Politics of oil in Venezuela
By FARAH STOCKMAN
New York Times News Service
In 1999, Hugo Chavez, the newly elected president of Venezuela, threw the opening pitch at a Mets game at Shea Stadium. He slammed the gavel to close the day’s trading at the New York Stock Exchange. He visited the White House, where he was so excited to meet Bill Clinton that Clinton hardly got a word in edgewise. So what went wrong? How did Chavez become such a thorn in the side of the United States?
To fully understand the answer, you have to understand a key factor that shaped the admiration and angst that Chavez felt toward America: oil. Indeed, ever since 1922 — when prospectors hit a vein of crude in a sleepy lakeside Venezuelan town — oil has shaped the way millions of Venezuelans have viewed the United States.
Venezuela’s oil industry, which accounts for nearly half of government revenue, was built by roughnecks from Texas, Louisiana, and Oklahoma. They brought baseball and Boy Scouts to Venezuela. But they also brought a Jim Crow mentality, according to Miguel Tinker Salas, a Pomona College professor who authored a book on the history of the oil industry in Venezuela. The Americans relaxed at whites-only golf courses and social clubs. They lived in gated communities with servants and manicured lawns. Meanwhile, Venezuelan villages sprung up on the other side of the razor wire, populated by people seeking work as day laborers in the oil fields, or in bars and brothels that catered to Americans.
Oil became the only ticket to prosperity. It made Venezuela one of the wealthiest countries in Latin America, but also one of the most unequal. In the 1950s, when Chavez was so poor that he was kicked out of school for lack of a pair of shoes, oil wealth built lavish hotels in Caracas, and a Christian Dior boutique.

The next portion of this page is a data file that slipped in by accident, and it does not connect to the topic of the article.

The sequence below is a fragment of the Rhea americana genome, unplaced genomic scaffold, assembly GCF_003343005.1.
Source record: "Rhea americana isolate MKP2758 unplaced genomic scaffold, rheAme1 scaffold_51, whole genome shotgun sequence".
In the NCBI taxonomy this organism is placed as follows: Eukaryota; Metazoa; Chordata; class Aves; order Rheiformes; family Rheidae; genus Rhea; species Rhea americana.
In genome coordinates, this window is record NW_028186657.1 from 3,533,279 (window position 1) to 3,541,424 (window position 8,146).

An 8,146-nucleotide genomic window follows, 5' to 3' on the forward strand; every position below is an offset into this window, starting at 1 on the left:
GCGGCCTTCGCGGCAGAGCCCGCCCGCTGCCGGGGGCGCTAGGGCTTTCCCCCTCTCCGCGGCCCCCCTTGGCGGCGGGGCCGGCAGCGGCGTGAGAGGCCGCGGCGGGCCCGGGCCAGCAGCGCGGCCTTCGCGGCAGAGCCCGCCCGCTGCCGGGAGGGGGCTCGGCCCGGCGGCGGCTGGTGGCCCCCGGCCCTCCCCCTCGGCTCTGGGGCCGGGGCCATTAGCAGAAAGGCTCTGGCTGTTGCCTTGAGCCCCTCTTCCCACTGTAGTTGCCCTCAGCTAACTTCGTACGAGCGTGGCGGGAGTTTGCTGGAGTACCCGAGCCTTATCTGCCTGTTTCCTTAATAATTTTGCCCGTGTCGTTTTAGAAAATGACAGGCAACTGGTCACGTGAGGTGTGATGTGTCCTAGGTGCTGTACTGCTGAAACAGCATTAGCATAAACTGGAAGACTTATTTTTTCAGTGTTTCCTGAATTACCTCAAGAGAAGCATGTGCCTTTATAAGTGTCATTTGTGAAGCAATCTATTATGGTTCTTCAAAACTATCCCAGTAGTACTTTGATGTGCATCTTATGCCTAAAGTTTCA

For much of the last century, the U.S. government didn’t care whether the leader of Venezuela was a dictator or a democrat. All that mattered was that the oil kept flowing. The CIA worked with Venezuelan strongmen to repress labor unions and communists in the oil fields.
Because of oil, Venezuelan leaders didn’t have to invest wisely or develop new industries. They stayed in power not because they governed well but because they doled out the oil profits to the right group of people.
When oil prices were high, the money was enough to support a growing middle class, which was replacing Americans in the oil industry. As democracy took root in the 1970s, Venezuela nationalized its oil. But Venezuela paid off the oil companies, and kept up good relations. Venezuelan middle managers kept the oil flowing.
That worked until the 1990s, when oil prices collapsed. Revenue plummeted. Venezuela’s government cut back spending. Unrest spread. That’s how Chavez came to power. He pledged to “democratize” the oil industry and spend the profits on the poor, who had never benefited from oil before.
But a coup against Chavez took place in 2002, after he replaced the board of directors at the state-run oil company. The industry revolted, and called for a series of strikes that stopped the flow of oil for the first time in history. A junta took power, and named as president Pedro Carmona, the former manager of a petrochemical company.
It’s no accident that George W. Bush, from oil-producing Texas, supported Carmona, even as Carmona nullified the constitution and dissolved the National Assembly. Carmona seemed more capable of keeping the oil flowing than the soldiers whom Chavez wanted to put in charge.
The coup collapsed when the poor poured into the streets to demand Chavez’s reinstatement. Chavez returned to power and fired 20,000 oil workers. He traveled the world railing against the United States.
U.S. officials returned the favor. But many acknowledged that Chavez wasn’t the root of the problem. It was the politics of oil, which have proven poisonous all over the world.
“People who think the problems of Venezuela are due to Hugo Chavez don’t understand that he was a symptom of the collapse of … a model that is based on the distribution of oil wealth,” said Arturo Valenzuela, a former senior official under Presidents Clinton and Obama.
Chavez “got his hands on the faucet that produces the wealth,” Valenzuela said. “His detractors wanted to get rid of him so they could get their hands back on that faucet.”
Chavez is dead now. But unfortunately, the “oil-ocracy” that kept him — and his predecessors — in power remains alive and well.
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